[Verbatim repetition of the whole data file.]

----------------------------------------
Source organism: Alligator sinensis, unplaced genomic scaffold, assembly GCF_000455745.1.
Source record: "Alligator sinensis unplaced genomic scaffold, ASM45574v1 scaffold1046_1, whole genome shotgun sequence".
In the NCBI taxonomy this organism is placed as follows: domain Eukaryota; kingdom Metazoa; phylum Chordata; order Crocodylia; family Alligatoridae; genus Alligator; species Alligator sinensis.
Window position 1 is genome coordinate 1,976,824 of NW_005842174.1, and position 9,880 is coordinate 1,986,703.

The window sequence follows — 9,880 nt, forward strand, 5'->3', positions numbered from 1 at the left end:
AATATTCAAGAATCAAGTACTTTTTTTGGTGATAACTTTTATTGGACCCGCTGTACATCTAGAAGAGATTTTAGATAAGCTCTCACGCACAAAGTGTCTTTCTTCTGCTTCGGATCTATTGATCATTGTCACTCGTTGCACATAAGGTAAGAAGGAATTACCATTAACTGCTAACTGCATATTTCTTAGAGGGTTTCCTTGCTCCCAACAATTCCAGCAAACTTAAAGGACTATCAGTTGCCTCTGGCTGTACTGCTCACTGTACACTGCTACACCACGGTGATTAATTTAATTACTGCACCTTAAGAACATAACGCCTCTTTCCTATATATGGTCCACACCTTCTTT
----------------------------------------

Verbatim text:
Source organism: Alligator sinensis, unplaced genomic scaffold, assembly GCF_000455745.1.
Source record: "Alligator sinensis unplaced genomic scaffold, ASM45574v1 scaffold1046_1, whole genome shotgun sequence".
In the NCBI taxonomy this organism is placed as follows: domain Eukaryota; kingdom Metazoa; phylum Chordata; order Crocodylia; family Alligatoridae; genus Alligator; species Alligator sinensis.
Window position 1 is genome coordinate 1,976,824 of NW_005842174.1, and position 9,880 is coordinate 1,986,703.

The window sequence follows — 9,880 nt, forward strand, 5'->3', positions numbered from 1 at the left end:
AATATTCAAGAATCAAGTACTTTTTTTGGTGATAACTTTTATTGGACCCGCTGTACATCTAGAAGAGATTTTAGATAAGCTCTCACGCACAAAGTGTCTTTCTTCTGCTTCGGATCTATTGATCATTGTCACTCGTTGCACATAAGGTAAGAAGGAATTACCATTAACTGCTAACTGCATATTTCTTAGAGGGTTTCCTTGCTCCCAACAATTCCAGCAAACTTAAAGGACTATCAGTTGCCTCTGGCTGTACTGCTCACTGTACACTGCTACACCACGGTGATTAATTTAATTACTGCACCTTAAGAACATAACGCCTCTTTCCTATATATGGTCCACACCTTCTTT